Pandemics and epidemics tend to bring the healthcare industry under the limelight, and the Covid-19 pandemic was no different. In addition to logistics and civic regulations, Pharma companies have taken centre-stage during the novel Coronavirus pandemic.

As a result, the pharmaceutical market has grown exponentially, and this is expected to continue in the years to come. Research indicates that the global pharmaceutical manufacturing market, valued at USD 405.52 billion in 2020, is expected to grow at a compound annual growth rate (CAGR) of 11.34% from 2021 through 2028.

Compounding the Covid-19 impact are factors like technological advancements, an increase in the number of elderly, focus on the healthcare needs of growing countries, a rise in chronic disorders, and higher spending by pharma companies on research and development.

Naturally, every player wants to make the most of the myriad opportunities present in the market. Consequently, competition among different pharmaceutical companies has been fierce. Numerous parameters are driving this intense competition within the sector:

  • Greater innovation: Companies are competing with each other in the infectious disease landscape to drive innovation. In fact, Covid-19has paved the way for a multi-billion dollar vaccine market.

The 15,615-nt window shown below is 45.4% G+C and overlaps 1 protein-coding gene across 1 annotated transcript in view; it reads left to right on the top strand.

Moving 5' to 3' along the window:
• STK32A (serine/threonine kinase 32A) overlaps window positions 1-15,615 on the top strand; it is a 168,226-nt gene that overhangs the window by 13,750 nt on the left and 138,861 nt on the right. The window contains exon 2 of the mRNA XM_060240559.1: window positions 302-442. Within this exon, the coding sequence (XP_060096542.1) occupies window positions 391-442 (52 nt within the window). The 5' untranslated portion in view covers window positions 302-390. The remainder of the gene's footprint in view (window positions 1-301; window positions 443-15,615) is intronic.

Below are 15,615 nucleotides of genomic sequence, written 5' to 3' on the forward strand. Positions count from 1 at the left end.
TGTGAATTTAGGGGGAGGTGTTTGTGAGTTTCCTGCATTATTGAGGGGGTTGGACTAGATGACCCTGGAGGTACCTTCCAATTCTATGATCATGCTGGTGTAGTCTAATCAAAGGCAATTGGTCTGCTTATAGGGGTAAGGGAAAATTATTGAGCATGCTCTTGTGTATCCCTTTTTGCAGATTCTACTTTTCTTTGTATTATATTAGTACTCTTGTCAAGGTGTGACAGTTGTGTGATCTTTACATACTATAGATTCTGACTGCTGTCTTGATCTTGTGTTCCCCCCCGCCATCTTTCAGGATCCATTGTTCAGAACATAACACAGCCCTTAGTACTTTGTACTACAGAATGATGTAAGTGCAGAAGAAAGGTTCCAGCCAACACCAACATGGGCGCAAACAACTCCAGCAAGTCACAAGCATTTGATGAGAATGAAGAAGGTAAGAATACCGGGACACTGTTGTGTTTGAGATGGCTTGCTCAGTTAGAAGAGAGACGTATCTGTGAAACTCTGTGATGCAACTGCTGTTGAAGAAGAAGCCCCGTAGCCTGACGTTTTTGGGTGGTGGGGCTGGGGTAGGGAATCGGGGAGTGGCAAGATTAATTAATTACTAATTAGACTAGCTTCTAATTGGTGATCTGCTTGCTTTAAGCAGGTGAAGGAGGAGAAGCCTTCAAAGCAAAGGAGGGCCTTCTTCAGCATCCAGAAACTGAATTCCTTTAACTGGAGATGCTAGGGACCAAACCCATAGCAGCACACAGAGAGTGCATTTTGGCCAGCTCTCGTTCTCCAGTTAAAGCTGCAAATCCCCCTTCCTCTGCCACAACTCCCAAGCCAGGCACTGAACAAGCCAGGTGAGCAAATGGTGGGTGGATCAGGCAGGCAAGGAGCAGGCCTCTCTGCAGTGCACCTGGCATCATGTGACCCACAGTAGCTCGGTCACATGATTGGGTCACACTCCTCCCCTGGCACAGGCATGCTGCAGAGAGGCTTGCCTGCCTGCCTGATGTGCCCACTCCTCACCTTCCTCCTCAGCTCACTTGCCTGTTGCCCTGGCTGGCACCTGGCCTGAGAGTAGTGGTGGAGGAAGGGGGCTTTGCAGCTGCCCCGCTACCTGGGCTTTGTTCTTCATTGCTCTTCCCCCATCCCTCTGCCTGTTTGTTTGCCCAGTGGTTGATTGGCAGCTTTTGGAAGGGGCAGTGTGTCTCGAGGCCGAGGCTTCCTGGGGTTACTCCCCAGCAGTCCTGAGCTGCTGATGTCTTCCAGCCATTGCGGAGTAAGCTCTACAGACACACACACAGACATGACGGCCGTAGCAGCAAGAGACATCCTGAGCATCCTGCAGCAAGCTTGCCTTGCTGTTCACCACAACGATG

• Value-driven care: Some companies are competing on customer experience, with organizations going above and beyond their call of duty. For instance, Eli Lilly, an American pharmaceutical company, is offering support to its diabetic patients who have lost their jobs or their insurance policies due to Covid-19.
  • Change in operations: As per a recent McKinsey report, there is a fundamental change in pharma operations. Covid-19 has forced companies to be more open-minded, transparent, and agile. There is also a greater focus on improving network risks, both within and outside the workforce.
  • Increased transparency: While the traditional-and-highly-regulated pharma industry has always been slow to embrace emerging technologies, the ongoing pandemic has changed the equation. Today, pharma brands are increasingly investing in deploying digital and AI-driven analytical tools to boost transparency across key areas such as drug development, marketing, manufacturing, and so on.
    A recent report by Deloitte indicates that 75% of large organizations—those earning more than US$10 billion in revenue every year—invested over US$50 million in AI projects/technologies. Even smaller organizations—those with annual revenue of US$5-10 billion—follow the same trend; 95% of such mid-sized organizations invested up to US$50 million in 2020.

artificial intelligence in pharma industry

  • Increased drug spending: According to a new report, a total of 300 new drugs are expected to be launched over the next five years by 2026. This is much higher than the number of new drugs launched in the last decade. Demand too is expected to see a rise—the global spending on medicines is expected to grow at a CAGR of 3-6%. While this may seem paltry, here’s the real deal—spending is expected to reach about $1.8 trillion by 2026. This is in addition to the spending on Covid-19-related vaccines and booster shots.

If competition is going to be the bedrock of growth in the near future, then artificial intelligence will play a crucial role in determining which pharma brands stay ahead of the pack.

How AI is Helping Pharmaceutical Companies to Stay Competitive?

  1. Artificial Intelligence can improve the drug discovery process: